One race was called early on Tuesday, when Florida voters resoundingly rejected a solar initiative backed almost entirely by utilities and their conservative partners.
Florida’s Amendment 1, titled “Rights of Electricity Consumers Regarding Solar Energy Choice,” had been challenged by solar and consumer rights organizations as misleading.
And, indeed, in the days and weeks leading up to the vote, numerous Floridians reached out to ThinkProgress to say they had voted early, and erroneously, for a measure that sounded pro-solar but would have paved the way for utilities to crush the state’s nascent rooftop solar industry.
Given that as late as September, the measure was polling well in Florida, Tuesday’s outcome reflects a remarkable turnaround.
“Today was truly a solar uprising,” Stephen A. Smith, executive director of the Southern Alliance for Clean Energy and a board member of Floridians for Solar Choice, two groups that opposed the amendment, said in a statement. Smith noted that this was the second time in a year that Florida voters have stood up for solar, after they passed an amendment to waive property taxes on solar equipment for businesses.
“The Sunshine State voters have spoken clearly: they want more solar friendly policies and the freedom to harness the sun’s power for the benefit of all Floridians and not just the monopoly utilities,” Smith said.
The monopoly utilities — including Florida Light & Power and Duke Energy — spent millions on Amendment 1. In fact, only $10 of the $24 million spent by the Consumers for Smart Solar campaign came from someone not directly related to the utilities or their conservative partners.
But the utilities got themselves in trouble after a vice president at the conservative James Madison Institute was caught on tape appearing to praise the measure’s duplicity.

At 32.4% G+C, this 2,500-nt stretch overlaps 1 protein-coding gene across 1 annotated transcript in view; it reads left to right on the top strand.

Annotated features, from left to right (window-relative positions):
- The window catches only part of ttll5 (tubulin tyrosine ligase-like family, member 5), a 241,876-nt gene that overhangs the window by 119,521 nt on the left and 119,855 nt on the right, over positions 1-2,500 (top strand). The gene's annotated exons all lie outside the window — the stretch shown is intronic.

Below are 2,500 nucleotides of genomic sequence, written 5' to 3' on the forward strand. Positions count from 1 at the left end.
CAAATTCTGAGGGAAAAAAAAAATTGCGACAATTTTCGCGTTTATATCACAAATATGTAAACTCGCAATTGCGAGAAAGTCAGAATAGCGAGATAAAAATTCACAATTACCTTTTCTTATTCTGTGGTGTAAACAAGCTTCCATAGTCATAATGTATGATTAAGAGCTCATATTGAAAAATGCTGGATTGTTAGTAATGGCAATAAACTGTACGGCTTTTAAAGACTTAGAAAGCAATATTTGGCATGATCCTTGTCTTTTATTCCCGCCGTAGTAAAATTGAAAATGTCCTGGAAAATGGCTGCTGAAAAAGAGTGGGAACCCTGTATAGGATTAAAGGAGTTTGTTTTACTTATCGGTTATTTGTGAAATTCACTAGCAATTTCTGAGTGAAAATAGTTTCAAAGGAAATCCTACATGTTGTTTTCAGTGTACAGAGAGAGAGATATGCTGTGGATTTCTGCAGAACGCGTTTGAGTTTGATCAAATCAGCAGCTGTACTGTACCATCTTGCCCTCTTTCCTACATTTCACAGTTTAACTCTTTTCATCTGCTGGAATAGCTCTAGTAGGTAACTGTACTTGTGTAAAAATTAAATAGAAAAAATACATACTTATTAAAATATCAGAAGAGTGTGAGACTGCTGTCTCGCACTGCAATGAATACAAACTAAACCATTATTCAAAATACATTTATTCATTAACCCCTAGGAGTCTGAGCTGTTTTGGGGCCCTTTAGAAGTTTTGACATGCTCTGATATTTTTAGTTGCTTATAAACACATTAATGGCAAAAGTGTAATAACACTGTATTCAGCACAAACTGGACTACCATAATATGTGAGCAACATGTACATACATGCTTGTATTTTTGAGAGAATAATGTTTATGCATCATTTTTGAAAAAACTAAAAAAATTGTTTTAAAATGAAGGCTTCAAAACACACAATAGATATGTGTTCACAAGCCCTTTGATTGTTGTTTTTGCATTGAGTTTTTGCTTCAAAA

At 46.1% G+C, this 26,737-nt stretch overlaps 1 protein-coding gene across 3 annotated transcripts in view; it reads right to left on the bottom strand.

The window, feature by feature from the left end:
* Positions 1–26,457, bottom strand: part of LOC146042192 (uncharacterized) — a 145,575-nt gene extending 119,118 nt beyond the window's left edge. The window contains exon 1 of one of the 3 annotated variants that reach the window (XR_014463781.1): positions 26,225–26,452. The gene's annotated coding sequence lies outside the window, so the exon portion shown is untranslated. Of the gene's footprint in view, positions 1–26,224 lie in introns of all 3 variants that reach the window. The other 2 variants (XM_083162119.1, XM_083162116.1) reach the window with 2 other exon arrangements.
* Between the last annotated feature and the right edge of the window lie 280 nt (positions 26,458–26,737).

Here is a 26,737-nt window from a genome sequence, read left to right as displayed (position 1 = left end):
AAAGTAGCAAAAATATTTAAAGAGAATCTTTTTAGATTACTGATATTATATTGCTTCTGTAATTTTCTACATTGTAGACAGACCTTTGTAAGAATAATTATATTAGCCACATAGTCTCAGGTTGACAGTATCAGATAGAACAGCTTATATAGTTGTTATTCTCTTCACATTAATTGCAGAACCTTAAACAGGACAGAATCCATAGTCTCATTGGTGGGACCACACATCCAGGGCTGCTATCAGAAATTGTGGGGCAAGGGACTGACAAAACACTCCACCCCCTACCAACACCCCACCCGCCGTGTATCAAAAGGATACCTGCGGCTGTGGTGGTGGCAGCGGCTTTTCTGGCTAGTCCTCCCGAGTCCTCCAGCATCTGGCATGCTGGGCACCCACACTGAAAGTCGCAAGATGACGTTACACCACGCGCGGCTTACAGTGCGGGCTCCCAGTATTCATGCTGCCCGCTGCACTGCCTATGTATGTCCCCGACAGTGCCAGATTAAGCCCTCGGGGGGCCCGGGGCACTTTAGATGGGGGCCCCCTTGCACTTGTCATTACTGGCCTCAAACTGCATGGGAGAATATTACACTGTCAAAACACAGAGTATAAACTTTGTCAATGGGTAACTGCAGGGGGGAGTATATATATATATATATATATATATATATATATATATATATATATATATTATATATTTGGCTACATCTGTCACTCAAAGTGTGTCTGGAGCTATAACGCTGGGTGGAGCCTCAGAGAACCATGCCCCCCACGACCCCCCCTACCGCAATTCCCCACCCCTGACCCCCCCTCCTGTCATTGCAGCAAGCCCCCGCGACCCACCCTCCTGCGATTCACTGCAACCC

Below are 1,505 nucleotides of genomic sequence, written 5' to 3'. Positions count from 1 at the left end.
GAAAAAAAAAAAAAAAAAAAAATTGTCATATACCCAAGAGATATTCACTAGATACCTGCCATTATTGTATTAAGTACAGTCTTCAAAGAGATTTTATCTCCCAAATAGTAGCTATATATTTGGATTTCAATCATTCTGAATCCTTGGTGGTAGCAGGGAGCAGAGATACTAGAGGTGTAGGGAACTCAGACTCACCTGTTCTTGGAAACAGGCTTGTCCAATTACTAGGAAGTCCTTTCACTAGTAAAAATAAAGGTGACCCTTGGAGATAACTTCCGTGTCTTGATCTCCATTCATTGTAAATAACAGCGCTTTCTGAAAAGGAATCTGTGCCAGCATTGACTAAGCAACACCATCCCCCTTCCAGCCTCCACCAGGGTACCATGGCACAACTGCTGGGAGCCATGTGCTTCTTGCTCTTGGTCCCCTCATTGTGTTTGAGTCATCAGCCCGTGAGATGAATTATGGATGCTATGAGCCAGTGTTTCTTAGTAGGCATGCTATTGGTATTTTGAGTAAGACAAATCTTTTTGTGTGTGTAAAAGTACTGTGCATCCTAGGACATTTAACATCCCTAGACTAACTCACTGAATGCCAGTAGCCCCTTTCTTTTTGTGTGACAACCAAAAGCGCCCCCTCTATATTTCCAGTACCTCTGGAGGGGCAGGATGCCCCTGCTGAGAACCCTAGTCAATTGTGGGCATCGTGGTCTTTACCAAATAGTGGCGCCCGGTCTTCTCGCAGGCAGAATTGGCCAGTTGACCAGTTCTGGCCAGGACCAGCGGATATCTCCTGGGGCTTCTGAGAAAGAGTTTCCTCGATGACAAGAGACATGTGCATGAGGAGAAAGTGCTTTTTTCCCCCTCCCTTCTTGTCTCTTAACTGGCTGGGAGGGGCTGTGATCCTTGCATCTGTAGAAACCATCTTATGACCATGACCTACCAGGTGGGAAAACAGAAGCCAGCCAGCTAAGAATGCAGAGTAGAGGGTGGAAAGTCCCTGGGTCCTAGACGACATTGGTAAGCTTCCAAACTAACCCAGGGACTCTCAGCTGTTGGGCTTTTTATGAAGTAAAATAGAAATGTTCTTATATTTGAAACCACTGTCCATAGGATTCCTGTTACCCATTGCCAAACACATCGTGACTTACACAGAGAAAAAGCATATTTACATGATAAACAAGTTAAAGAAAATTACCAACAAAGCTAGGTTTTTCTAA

Opponents of rooftop solar caught on tape praising deceptive measures to pass Florida initiativeFor more than a year, solar advocates have said that Florida’s Amendment 1, going before voters in November, is…thinkprogress.org“The point I would make, maybe the takeaway, is as you guys look at policy in your state or constitutional ballot initiatives in your state, remember this: solar polls very well,” Sal Nuzzo told a crowd of conservative state policy wonks in an October address uncovered by the Center for Media and Democracy and the Energy and Policy Institute.
“To the degree that we can use a little bit of political jiu-jitsu,” he continued, “and take what they’re kind of pinning us on and use it to our benefit either in policy, in legislation, or in constitutional referendums — if that’s the direction you want to take, use the language of promoting solar, and kind of, kind of put in these protections for consumers that choose not to install rooftop.”
The remarks were widely reported, prompting a renewed interest in the measure, which needed 60 percent of the vote to pass. Dozens of newspapers in the state published op-eds urging voters to oppose Amendment 1.